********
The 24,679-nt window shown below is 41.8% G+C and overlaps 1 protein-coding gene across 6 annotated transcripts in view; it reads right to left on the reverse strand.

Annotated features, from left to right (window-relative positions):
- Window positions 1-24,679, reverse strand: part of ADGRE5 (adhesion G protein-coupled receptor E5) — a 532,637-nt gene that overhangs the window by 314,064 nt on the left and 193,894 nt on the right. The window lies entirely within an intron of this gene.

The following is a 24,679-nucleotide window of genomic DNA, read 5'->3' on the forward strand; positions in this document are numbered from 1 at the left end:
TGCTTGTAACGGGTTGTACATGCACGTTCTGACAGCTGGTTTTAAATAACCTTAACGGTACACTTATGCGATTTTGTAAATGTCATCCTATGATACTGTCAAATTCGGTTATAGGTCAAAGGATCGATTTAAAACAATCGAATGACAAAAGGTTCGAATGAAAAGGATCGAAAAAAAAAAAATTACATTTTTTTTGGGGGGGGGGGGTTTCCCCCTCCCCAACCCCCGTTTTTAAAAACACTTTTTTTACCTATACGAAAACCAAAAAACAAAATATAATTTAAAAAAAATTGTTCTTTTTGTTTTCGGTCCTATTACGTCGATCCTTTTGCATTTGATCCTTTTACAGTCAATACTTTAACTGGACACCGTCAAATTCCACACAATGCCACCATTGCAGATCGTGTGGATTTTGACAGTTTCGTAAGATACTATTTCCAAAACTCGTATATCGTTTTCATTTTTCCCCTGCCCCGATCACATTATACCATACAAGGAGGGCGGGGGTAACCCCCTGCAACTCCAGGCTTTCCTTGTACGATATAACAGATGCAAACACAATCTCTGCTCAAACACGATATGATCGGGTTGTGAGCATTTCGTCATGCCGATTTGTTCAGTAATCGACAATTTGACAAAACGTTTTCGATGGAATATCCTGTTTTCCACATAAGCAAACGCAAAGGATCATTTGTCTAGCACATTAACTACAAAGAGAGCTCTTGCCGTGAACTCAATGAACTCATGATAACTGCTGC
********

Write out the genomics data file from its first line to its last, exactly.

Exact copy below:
The 24,679-nt window shown below is 41.8% G+C and overlaps 1 protein-coding gene across 6 annotated transcripts in view; it reads right to left on the reverse strand.

Annotated features, from left to right (window-relative positions):
- Window positions 1-24,679, reverse strand: part of ADGRE5 (adhesion G protein-coupled receptor E5) — a 532,637-nt gene that overhangs the window by 314,064 nt on the left and 193,894 nt on the right. The window lies entirely within an intron of this gene.

The following is a 24,679-nucleotide window of genomic DNA, read 5'->3' on the forward strand; positions in this document are numbered from 1 at the left end:
TGCTTGTAACGGGTTGTACATGCACGTTCTGACAGCTGGTTTTAAATAACCTTAACGGTACACTTATGCGATTTTGTAAATGTCATCCTATGATACTGTCAAATTCGGTTATAGGTCAAAGGATCGATTTAAAACAATCGAATGACAAAAGGTTCGAATGAAAAGGATCGAAAAAAAAAAAATTACATTTTTTTTGGGGGGGGGGGGTTTCCCCCTCCCCAACCCCCGTTTTTAAAAACACTTTTTTTACCTATACGAAAACCAAAAAACAAAATATAATTTAAAAAAAATTGTTCTTTTTGTTTTCGGTCCTATTACGTCGATCCTTTTGCATTTGATCCTTTTACAGTCAATACTTTAACTGGACACCGTCAAATTCCACACAATGCCACCATTGCAGATCGTGTGGATTTTGACAGTTTCGTAAGATACTATTTCCAAAACTCGTATATCGTTTTCATTTTTCCCCTGCCCCGATCACATTATACCATACAAGGAGGGCGGGGGTAACCCCCTGCAACTCCAGGCTTTCCTTGTACGATATAACAGATGCAAACACAATCTCTGCTCAAACACGATATGATCGGGTTGTGAGCATTTCGTCATGCCGATTTGTTCAGTAATCGACAATTTGACAAAACGTTTTCGATGGAATATCCTGTTTTCCACATAAGCAAACGCAAAGGATCATTTGTCTAGCACATTAACTACAAAGAGAGCTCTTGCCGTGAACTCAATGAACTCATGATAACTGCTGC